Islamic State group jihadists have murdered nearly 2,000 people in Syria -- half of them from an important Sunni tribe -- since announcing their "caliphate" in June, a monitoring group said Sunday.
“The Syrian Observatory for Human Rights has documented the execution by the Islamic State of 1,878 people in Syria between June 28 when it announced its ‘caliphate’ and December 27,” the group said in a statement.
The Observatory, which relies on a network of activist and medical sources on the ground in Syria, is based in Britain.
It said the victims were shot dead, beheaded or stoned to death in the provinces of Aleppo, Deir Ezzor, Hama, Homs, Hasakeh and Raqa.
Of those killed, 1,175 were civilians who included four children and eight women.
The dead included 930 members of the Shaitat tribe which rose up against IS in the eastern province of Deir Ezzor in the summer.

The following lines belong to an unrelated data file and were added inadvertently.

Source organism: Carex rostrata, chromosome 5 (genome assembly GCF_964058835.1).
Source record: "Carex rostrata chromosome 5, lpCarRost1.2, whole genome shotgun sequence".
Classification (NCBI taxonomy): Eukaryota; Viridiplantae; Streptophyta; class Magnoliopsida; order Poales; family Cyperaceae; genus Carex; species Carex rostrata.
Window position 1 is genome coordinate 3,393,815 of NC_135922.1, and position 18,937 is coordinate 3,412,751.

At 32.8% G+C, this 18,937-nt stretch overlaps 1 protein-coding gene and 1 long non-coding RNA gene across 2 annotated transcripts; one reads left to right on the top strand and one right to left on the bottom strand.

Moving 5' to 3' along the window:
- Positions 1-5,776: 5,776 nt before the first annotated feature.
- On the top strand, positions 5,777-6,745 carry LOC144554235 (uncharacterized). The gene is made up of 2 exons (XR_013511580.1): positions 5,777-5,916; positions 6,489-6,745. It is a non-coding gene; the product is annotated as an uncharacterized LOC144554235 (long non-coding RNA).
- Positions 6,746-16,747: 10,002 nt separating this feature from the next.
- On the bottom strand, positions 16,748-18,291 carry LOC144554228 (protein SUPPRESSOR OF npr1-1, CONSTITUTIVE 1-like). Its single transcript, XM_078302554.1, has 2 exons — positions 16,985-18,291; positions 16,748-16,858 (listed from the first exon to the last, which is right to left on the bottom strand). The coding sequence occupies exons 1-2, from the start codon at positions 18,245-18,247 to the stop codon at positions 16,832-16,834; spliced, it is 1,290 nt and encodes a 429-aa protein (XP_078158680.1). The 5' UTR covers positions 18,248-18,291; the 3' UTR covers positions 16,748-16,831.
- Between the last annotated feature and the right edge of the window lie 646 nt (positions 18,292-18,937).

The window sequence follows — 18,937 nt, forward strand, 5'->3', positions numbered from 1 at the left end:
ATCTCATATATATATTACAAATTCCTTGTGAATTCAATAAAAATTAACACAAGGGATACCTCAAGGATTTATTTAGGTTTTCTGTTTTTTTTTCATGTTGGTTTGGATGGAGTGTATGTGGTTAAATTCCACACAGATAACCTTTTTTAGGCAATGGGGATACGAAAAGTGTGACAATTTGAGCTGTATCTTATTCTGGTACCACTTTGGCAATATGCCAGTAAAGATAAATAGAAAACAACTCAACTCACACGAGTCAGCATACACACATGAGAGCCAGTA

On December 17, the Observatory said a mass grave containing the bodies of 230 Shaitat had been found in the province.
The jihadists also “executed” 502 soldiers and pro-regime militiamen, the monitoring group said.
It said IS also killed around 120 of its own members, mostly for trying to flee to their home countries, and 80 members of the rival Al-Nusra Front, the Al-Qaeda affiliate in Syria.
Despite giving a breakdown, the Observatory believes the number killed by IS to be far higher, given that many have disappeared and remain unaccounted for.
The jihadist group often records such killings on video and posts footage on the Internet, which experts say is meant to sow fear among civilians and rival groups, as well as to attract new recruits.